Updated from 12:21 p.m. EST
Bank of America's
latest federal bailout announced Friday raises serious questions among Wall Street observers about how successful the government's intervention into the financial system has been.
The Treasury Department and the Federal Deposit Insurance Corp. announced that the two agencies
with a backstop against as much as $118 billion in loans and other assets, largely tied to its recent acquisition of Merrill Lynch. The Treasury also said it would invest $20 billion in BofA from its $700 billion Troubled Asset Relief Program.
The government aid deal sounds very familiar to what BofA was looking for in September, when it looked at but ultimately backed away from buying
because the federal government was unwilling to provide a guarantee of the reeling investment bank's shakiest assets. The government had provided such a backstop for
when the New York bank bought faltering Bear Stearns in March.
On Sept. 15, the same day Lehman filed for bankruptcy, BofA, and Merrill -- fearing it could suffer the same fate as Lehman and Bear -- agreed to a deal. It closed Jan. 1.
"They don't know what they're doing," Michael Pento, senior market strategist at Delta Global Advisors, says of BofA CEO Ken Lewis, Treasury Secretary Henry Paulson and
Chairman Ben Bernanke. "Their whole capacity for valuing these assets is completely flawed."
defended his stewardship of the TARP, calling the program "absolutely essential to financial stability." He said that although the bailout had made "real progress," but admitted that there would be additional challenges down the road.
Despite Paulson's confidence, the government guarantees on Merrill's assets indicate the difficulty of assessing the damage wrought to major banks' balance sheets, as assets tied to mortgages and other debt continue to deteriorate amid falling home prices and the worst recession in nearly three decades. It also once again calls into question the wisdom of allowing Lehman to go bankrupt in the first place. Lehman's failure sent a jolt through the credit markets, exacerbating banks' aversion to lending and shaking confidence throughout the financial system.
Now that the government is committing to a massive guarantee of Merrill's assets, it has become increasingly unclear why it didn't make a similar commitment when there was an opportunity to save Lehman.
"I don't know what was on the mind of Mr. Paulson and the rest of the government officials, but certainly I think it was a big mistake letting Lehman fail," says Peter Cardillo, chief market economist at Avalon Partners.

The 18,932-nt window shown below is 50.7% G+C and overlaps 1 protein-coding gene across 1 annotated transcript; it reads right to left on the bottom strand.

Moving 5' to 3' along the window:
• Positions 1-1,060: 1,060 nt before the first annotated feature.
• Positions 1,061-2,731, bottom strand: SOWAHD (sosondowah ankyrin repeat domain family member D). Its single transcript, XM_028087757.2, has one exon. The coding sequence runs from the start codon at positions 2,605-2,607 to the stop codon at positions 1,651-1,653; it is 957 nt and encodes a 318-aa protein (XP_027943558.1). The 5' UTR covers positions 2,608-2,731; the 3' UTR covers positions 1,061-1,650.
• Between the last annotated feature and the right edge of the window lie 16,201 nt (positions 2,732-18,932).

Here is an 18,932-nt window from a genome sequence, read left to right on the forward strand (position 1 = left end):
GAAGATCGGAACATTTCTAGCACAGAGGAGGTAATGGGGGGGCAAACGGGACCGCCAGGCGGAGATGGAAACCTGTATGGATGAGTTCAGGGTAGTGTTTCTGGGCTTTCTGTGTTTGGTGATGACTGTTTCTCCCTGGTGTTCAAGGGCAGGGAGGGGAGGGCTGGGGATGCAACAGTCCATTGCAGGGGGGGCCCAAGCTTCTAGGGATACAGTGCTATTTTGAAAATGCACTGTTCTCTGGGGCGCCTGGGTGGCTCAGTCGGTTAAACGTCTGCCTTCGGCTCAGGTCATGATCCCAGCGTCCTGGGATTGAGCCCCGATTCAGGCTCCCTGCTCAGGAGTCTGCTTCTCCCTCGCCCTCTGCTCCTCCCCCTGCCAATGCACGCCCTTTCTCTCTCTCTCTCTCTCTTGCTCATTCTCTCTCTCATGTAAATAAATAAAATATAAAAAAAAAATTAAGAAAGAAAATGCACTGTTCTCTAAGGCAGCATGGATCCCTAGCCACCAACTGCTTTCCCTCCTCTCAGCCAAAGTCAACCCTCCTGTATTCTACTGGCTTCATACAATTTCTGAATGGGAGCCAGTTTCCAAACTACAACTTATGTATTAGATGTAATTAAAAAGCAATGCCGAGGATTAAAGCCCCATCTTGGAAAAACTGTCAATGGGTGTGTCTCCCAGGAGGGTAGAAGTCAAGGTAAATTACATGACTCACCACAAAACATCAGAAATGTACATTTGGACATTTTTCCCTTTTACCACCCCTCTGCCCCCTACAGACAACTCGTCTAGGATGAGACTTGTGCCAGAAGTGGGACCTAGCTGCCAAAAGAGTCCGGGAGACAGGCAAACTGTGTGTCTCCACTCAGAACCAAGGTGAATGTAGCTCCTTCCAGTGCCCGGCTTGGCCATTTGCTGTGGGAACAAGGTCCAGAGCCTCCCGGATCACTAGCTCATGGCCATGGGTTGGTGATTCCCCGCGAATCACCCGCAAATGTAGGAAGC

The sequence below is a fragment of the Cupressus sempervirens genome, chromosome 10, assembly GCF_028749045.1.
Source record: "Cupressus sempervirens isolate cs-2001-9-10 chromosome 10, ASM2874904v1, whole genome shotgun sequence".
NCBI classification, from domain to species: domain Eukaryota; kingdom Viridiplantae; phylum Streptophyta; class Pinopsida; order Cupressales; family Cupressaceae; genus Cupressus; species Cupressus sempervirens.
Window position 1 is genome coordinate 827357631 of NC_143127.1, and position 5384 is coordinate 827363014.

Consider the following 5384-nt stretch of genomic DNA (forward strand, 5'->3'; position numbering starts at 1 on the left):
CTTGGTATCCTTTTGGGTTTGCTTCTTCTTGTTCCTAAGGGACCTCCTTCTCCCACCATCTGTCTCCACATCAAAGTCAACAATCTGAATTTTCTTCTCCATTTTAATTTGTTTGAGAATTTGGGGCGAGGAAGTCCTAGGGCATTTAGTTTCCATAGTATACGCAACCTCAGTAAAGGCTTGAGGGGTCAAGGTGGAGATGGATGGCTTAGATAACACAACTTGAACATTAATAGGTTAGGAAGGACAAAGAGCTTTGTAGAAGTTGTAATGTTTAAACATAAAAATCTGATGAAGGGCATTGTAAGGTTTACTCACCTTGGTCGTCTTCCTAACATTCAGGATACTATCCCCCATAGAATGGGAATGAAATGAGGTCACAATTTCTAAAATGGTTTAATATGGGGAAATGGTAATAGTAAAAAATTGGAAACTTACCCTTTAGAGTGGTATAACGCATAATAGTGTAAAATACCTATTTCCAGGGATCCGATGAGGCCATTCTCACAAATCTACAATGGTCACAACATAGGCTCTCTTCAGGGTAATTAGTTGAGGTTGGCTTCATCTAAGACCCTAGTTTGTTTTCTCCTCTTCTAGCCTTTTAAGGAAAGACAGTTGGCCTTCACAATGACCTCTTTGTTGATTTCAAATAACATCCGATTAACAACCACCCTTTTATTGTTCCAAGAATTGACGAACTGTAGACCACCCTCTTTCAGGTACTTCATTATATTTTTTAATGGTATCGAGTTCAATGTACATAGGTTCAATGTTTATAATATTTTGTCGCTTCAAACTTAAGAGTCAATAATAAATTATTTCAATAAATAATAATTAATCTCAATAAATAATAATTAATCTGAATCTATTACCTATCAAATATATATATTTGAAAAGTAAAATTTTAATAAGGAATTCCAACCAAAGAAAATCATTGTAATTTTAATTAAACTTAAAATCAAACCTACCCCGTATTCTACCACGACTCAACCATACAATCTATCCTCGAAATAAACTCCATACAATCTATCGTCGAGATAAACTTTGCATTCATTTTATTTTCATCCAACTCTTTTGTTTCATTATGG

Part of the problem with the current bailout scheme, whereby the government commits to making preferred equity investments in troubled banks and guaranteeing their toxic assets, is that it's extremely hard to assess how much additional money will be needed before the financial system can recover.
"There's not enough capital in the world, given their leverage ratios, to fix this problem," says Paul Mendelsohn, chief investment strategist at Windham Financial.
He says that the current bailout program is designed to buy time, "keeping our fingers crossed that the problem can resolve itself over time." The chief achievement of the TARP program has been that it has prevented another major, Lehman-style collapse and the flight from risk that such an event would entail, he says.
Furthermore, equity investments in large banks by the government aren't necessarily having their desired effect, which is to stimulate lending and jump-start the economy. Banks that have already reported fourth quarter results like
have shown they are lending less since receiving TARP investments, and continue to face pressure from mounting loan losses.
"All this TARP money is going to capital. It's just going into the vault and being held onto," says Mendelsohn. "The banks don't know what their net capital positions are. They don't know what these securities are worth."
Pento says "the holes in banks' balance sheets will continue to erode" as long as the economy continues to stumble. He says he sees a solution in an alternative, highly ambitious approach.
"The government is going to have to approach banks in the good bank, bad bank scenario," he says. He proposed government purchases of any assets banks no longer want at a high price. "We are going to have to overpay. That will stop the bleeding on their balance sheets and improve their Tier-1 capital."
On the consumer side, Pento says that the government will have to forgive debt to halt foreclosures and defaults on other debt on Main Street. He foresees the incoming Obama administration implementing such a plan for two reasons: First, because it's the only way to solve the problem; and second, because Obama has said that his No. 1 target is to stop home foreclosures.
Mendelsohn says that mark-to-market accounting, whereby banks' assets are set to the price of the most recent sale, is a culprit in the current crisis. Because banks are unwilling to purchase debt, the value of securities originally designed to be held to maturity has declined enormously. He advocates modeling the assets' value.
These assets were meant to be held to maturity," he says. "I think that would solve a lot of our problems."
On Thursday, the Senate voted 52-42 to approve use of the second half of the TARP. On the eve of Barack Obama's inauguration, Bank of America's additional need for capital suggests the need to test alternative strategies.
In the meantime, investors will continue to wrestle with uncertainty over what plans officials will cook up will put a severe drag on the markets, says Mendelsohn. He says Bush and Paulson have been committed to stabilizing the equity markets as part of the bailout program.
"The only thing concerning the market right now is whether the Obama team ... is going to follow the same regimen," he says.